It is interesting that we join the film in the middle of the story. Mary's issues with her mental illness have been going on for some time, she has been hospitalized for a period and then released. She seemed to have stabilized for a while, but then falls back into her fits of paranoia and delusion. Her son cries out that it is happening again and her husband becomes more and more despondent that he is unable to help her. He blames her for not taking her medication, but it is not clear whether or not she is. However, in her second hospitalization she does try to stop taking it at first, but later seems resolved to do so. It is an interesting feature of schizophrenia, as well as other severe mental illness that patients, often in the midst of symptom free living, decide to discontinue their medication. This plummets that patient into a slowly increasing spiral back to where they were, usually before any loved ones discover the fact they have stopped medicating. However, as indicated earlier, it is a myth to think that if drug compliance were assured tht the patient would be cured. Many other factors are involved, include an increased resistance to any ongoing drug therapy by the body.

With the onset of schizophrenia the individual slowly loses the ability to work or socialize in any meaningful way. This frustration no doubt leads to more exacerbated moods disorders and eventually leads to a "burn out" of the positive symptoms, like hallucination, delusions, etc. leaving an empty shell of a personality in its place. (Davidson, L. & Stayner, D., 1997) this, coupled with the stigma that a diagnosis of schizophrenia can have leads to a slowly co0llabpsing social world for the patient. This is even more serious when it involves a parent.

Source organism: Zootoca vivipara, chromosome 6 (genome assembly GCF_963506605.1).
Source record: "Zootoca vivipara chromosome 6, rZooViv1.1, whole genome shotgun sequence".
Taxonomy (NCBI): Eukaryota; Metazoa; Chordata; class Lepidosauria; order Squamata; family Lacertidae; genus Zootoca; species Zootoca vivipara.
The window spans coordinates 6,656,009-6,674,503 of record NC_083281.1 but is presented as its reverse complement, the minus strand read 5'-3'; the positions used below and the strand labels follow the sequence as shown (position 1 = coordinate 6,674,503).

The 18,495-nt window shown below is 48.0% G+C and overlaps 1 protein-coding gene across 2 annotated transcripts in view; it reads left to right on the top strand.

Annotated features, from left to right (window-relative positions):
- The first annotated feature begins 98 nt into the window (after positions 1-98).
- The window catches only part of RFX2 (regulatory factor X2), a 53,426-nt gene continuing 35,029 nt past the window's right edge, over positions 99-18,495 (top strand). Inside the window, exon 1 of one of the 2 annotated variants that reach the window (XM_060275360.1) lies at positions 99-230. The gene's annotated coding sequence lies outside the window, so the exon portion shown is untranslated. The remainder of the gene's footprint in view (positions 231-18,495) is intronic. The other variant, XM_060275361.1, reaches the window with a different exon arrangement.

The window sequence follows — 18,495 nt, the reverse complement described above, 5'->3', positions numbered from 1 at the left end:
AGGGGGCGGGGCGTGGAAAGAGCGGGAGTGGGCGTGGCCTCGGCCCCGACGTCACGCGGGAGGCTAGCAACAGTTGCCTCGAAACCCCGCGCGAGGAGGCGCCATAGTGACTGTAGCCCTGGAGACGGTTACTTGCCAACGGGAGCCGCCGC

Parents who have a serious and persistent mental illness are victimized twice. First, they experience a devastating neurobiological illness through no fault of their own. Then, they find themselves at risk of losing their children because they are viewed as permanently flawed and incapable of fulfilling one of society's most cherished roles (Ackerson, 2003)

So it is imperative that the psychiatric professional err on the side of caution when fixing a diagnosis of schizophrenia on a patient. If the cause is misdiagnosed and the patient can be alleviated of symptoms permanently, the stigma of the diagnosis can follow them, possible forever.

Is Schizophrenia genetic or environmental? This debate is by no means settled, though many feel that there is a genetic component that can be found. At one point in the movie Mary son finds himself hearing voices that he cannot shut out. He grabs the radio on his nightstand and smashes it to no avail. He still hears the voices in… [END OF PREVIEW] . . . READ MORE